It is not a new thing that Religious Schools are trying to bring the latest and greatest of the outside world into our classrooms, to connect with our kids, to make our teaching seem relevant. I remember a new, young rabbinic intern at the synagogue where I was raised, who taught Torah through the lyrics of popular rock songs.

That is, actually, where I first encountered Crosby Stills Nash and Young. But, of course, he selected his songs carefully. Even though there were theological references to a child of God and billion year old carbon in it, he wasn’t exactly going to risk teaching “By the time we got to Woodstock, we were half a million strong.” Rather, what I remember, to this day, is the lesson at which we carefully studied – almost as if it was a text from the Talmud—the lyrics of “Teach Your Children Well.”

You, who are on the road, must have a code, that you can live by.

And so, become yourself, because the past, is just a good bye.

Teach, your children well, their father's hell, did slowly go by,

And feed, them on your dreams, the one they picked, the one you're known by.

Don't you ever ask them why, if they told you you would cry,

So just look at them and sigh, and know they love you.

The song opens addressing an older generation, speaking to them about a younger one. But in the second stanza the subjects switch, and so we are told that “you of tender years can’t know the fears that your elders grew by… Teach your parents well…”

I have been thinking about that phrase a lot lately. “Teach your parents well.” In context, it means, of course, to teach them, so they can learn. But that is not how I have been hearing it. Instead, as we approach Yizkor, as we look back in love and memory, what occurs to me is that the words could mean not “teach them”, but “teach them”, not to them but, about them. This is a teaching that is not within your family, but outside it, and about it!

“Sh’ma b’ni musar avicha,” we read in the book of Proverbs, “v’al titosh Torat imecha; hear, my son, the instruction of your father, and forsake not the teaching of your mother!” And so I ask you now, are you… are you teaching your parents’ Torah in your life? And if so, how are you doing that? Do you… do you know what that Torah was, what they stood for, what they cared the most about, what they would cherish the most of their view of the world, and want to be carried on? Are you, indeed, teaching your parents’ Torah? Do you, can you… teach your parents well?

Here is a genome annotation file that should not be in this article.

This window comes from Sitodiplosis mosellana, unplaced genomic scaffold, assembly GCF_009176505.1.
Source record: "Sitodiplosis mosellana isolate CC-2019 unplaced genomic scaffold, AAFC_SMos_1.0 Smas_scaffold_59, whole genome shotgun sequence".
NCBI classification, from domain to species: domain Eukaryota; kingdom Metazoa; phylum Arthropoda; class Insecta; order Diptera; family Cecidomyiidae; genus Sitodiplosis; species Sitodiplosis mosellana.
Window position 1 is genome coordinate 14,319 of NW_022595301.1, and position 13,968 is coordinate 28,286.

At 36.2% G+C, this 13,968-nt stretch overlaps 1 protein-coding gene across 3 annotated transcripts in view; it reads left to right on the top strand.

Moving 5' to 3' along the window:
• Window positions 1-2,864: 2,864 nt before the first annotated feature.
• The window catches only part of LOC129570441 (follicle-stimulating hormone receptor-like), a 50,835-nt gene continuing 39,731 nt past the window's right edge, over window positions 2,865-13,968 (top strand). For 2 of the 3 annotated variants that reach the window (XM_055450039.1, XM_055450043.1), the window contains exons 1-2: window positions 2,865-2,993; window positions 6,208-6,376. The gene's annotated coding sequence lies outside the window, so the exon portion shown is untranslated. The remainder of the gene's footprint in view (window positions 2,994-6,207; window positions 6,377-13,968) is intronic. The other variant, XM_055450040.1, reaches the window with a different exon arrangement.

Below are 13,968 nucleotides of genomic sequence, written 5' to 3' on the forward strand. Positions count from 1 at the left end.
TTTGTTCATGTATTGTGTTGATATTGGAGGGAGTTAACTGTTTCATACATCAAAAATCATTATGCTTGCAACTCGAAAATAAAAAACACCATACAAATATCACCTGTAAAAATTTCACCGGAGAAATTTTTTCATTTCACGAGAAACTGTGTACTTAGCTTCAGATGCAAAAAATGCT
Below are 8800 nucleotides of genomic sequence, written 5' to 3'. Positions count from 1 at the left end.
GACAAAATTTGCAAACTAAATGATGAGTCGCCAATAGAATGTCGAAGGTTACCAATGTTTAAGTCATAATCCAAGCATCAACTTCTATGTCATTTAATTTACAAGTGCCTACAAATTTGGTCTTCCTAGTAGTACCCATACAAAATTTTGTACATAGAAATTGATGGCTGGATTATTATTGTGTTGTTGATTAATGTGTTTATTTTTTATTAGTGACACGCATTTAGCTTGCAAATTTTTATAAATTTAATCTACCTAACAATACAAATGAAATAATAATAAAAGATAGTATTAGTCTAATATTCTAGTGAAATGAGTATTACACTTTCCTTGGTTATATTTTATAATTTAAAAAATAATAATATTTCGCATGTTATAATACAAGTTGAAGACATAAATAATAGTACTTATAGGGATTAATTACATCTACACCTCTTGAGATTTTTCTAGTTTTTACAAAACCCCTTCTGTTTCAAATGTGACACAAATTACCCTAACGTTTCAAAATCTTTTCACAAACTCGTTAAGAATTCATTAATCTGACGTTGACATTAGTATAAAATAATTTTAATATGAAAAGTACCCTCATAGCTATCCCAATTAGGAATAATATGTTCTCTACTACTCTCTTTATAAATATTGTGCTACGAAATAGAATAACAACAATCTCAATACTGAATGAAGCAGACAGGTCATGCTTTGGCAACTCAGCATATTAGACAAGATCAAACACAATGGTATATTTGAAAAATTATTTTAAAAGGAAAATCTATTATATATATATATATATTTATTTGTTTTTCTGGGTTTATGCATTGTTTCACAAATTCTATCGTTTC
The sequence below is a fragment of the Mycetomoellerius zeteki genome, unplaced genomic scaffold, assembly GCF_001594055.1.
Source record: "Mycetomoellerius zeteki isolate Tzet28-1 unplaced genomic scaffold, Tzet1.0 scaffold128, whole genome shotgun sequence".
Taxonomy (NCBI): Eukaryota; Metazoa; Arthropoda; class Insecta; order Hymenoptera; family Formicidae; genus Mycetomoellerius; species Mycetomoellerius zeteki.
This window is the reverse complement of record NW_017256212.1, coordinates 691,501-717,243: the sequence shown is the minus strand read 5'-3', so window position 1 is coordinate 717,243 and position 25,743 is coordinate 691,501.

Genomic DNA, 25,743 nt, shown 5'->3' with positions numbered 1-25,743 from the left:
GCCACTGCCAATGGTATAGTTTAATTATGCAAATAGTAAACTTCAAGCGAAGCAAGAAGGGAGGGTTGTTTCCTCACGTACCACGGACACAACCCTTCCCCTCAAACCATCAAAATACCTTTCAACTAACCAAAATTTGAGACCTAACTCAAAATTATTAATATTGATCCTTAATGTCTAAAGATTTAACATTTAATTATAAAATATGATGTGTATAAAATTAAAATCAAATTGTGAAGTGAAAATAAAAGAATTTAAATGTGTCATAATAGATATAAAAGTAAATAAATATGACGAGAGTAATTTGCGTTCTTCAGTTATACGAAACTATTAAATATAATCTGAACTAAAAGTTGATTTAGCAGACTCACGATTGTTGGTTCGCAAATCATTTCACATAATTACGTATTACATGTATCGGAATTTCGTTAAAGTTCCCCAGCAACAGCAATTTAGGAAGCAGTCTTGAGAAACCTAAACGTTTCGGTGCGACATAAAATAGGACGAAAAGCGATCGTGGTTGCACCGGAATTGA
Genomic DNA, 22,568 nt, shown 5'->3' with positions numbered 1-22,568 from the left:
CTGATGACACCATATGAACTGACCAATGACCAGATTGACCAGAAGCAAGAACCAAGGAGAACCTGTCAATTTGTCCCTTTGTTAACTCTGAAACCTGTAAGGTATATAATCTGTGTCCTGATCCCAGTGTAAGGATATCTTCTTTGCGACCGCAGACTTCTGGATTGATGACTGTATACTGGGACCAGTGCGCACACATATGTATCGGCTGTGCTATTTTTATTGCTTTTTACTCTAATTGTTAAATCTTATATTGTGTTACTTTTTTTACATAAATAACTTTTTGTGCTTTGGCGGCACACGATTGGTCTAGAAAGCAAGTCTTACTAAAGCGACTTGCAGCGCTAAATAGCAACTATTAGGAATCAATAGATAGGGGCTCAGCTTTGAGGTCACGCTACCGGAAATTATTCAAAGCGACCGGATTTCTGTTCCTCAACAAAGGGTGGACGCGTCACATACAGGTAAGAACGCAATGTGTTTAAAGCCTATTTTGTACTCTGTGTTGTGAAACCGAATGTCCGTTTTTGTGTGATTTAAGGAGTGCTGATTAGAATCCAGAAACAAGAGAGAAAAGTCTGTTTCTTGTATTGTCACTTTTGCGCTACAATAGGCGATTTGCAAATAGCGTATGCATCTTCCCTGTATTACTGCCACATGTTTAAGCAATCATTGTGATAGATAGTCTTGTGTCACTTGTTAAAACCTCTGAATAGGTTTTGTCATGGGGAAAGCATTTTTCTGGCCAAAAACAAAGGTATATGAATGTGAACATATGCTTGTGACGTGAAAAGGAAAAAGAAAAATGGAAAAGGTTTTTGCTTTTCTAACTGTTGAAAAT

Traditionally, and in our personal lives as well, there are, I think, two ways to do this. There is imitation. And there is innovation. Both of these can honor the memory, carry on the visions and values of our parents. But these are, obviously, very different paths of devotion and respect, and often they are in opposition to one another.

Imagine a king, who inherits a realm, and rules by trying to keep everything the same. In some ways there is nothing wrong with this: this is an approach that will preserve the most of what was, keep the rooms and styles and fixture and furniture the same, honor in the form of a living shrine, favor the familiar. And imagine… imagine what it is like regarding our parents, our ancestors… to keep the old records, to set up a room like it was, to find comfort in continuity, satisfaction in stability. We honor and preserve, lest a changing world sweep away everything our parents cherished.

Now imagine a queen, who comes into power, and who rules by responding to new needs with different answers than were heard before. How is this, how can this be, honoring the memory of her parents? But what if she knew them so well… that she felt able to separate their values from the particular settings and circumstances in which they were formed. How can the new honor the old? Only by understanding that what is old and cherished… was once new and radical itself.

Yizkor. We are here to remember. To remember, but also to live. We honor our loved ones in many ways. Sometimes it is by keeping alive what was. Other times it is by knowing the spirit, and making adjustments. Both have their place. And both are forms of hazkarah, of sacred memory.

“You, who are on the road…” “We are travelers on the same road, that leads to the same end.” What is it, then, that we value? What is the code, that we inherit, that we pass on, that we can live by?

We continue with Seder Hazkarat Neshamot, our Memorial Service of Yizkor…